Impeachment articles hearing: what does ‘strike the last word’ mean?

Pro forma and ‘strike the word’ – What do they mean?

It has been a phrase that has been uttered dozens of times in Thursday’s House Judiciary Committee hearings on the articles of impeachment against President Donald Trump, but what does “I move to strike the last word" actually mean?

It sounds as if a lawmaker wants something stricken from the record, but in reality, that’s not the case.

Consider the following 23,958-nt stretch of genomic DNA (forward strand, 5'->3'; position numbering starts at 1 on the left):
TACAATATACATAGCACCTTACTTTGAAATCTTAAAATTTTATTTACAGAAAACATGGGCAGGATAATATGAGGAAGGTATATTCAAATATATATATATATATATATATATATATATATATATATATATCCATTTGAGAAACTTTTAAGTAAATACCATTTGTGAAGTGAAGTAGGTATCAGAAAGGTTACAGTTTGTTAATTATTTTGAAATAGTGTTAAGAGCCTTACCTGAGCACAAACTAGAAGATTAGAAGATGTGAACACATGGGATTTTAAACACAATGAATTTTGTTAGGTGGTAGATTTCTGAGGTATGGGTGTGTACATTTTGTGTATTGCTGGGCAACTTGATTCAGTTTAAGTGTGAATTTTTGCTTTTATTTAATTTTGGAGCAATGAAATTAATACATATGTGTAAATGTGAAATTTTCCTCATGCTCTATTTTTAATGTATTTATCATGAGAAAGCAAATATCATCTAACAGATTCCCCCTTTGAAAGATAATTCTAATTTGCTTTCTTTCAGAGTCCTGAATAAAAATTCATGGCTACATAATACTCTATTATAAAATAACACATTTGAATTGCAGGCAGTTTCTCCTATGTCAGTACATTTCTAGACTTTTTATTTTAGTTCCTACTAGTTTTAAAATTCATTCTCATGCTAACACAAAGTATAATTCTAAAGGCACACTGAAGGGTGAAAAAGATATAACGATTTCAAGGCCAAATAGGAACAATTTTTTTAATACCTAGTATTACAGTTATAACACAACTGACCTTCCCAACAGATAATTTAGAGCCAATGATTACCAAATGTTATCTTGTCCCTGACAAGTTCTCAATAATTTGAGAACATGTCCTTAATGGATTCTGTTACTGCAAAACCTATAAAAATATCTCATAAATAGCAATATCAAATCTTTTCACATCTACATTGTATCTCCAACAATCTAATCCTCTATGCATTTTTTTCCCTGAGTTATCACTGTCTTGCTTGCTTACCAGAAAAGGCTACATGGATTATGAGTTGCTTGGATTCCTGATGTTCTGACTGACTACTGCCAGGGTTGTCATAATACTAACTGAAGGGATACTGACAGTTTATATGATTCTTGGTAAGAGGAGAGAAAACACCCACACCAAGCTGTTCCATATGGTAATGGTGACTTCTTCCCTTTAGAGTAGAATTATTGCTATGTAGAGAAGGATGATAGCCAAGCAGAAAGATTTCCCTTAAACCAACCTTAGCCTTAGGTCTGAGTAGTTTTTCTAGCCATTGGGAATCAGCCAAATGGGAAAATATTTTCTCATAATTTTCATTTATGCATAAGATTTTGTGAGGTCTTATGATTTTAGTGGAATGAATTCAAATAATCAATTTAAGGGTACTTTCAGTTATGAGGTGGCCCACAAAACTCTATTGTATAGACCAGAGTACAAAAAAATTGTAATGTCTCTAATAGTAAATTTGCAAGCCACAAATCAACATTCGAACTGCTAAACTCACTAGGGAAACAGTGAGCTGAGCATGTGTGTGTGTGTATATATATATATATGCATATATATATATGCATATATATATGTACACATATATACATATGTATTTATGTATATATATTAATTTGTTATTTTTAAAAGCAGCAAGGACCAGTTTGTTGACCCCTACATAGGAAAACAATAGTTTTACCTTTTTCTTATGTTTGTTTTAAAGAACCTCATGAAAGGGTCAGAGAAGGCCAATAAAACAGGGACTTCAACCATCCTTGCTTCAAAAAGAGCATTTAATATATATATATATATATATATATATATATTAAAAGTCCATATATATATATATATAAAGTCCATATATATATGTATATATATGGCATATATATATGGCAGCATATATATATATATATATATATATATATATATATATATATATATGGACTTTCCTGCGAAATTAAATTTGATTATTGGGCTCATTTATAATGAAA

When a member of congress states “I move to strike the last word” it means he or she wants to speak, NBC News reported. The chair then allows the member to speak for five minutes, according to the Congressional Research Committee.

House Judiciary Committee Chairman Rep. Jerrold Nadler, D-N.Y., speaks during a House Judiciary Committee markup of the articles of impeachment against President Donald Trump, on Capitol Hill, Thursday, Dec. 12, 2019, in Washington. (AP Photo/Alex Brandon)
House Judiciary Committee Chairman Rep. Jerrold Nadler, D-N.Y., speaks during a House Judiciary Committee markup of the articles of impeachment against President Donald Trump, on Capitol Hill, Thursday, Dec. 12, 2019, in Washington. (AP Photo/Alex Brandon) (AP Photo/Alex Brandon/AP Photo/Alex Brandon)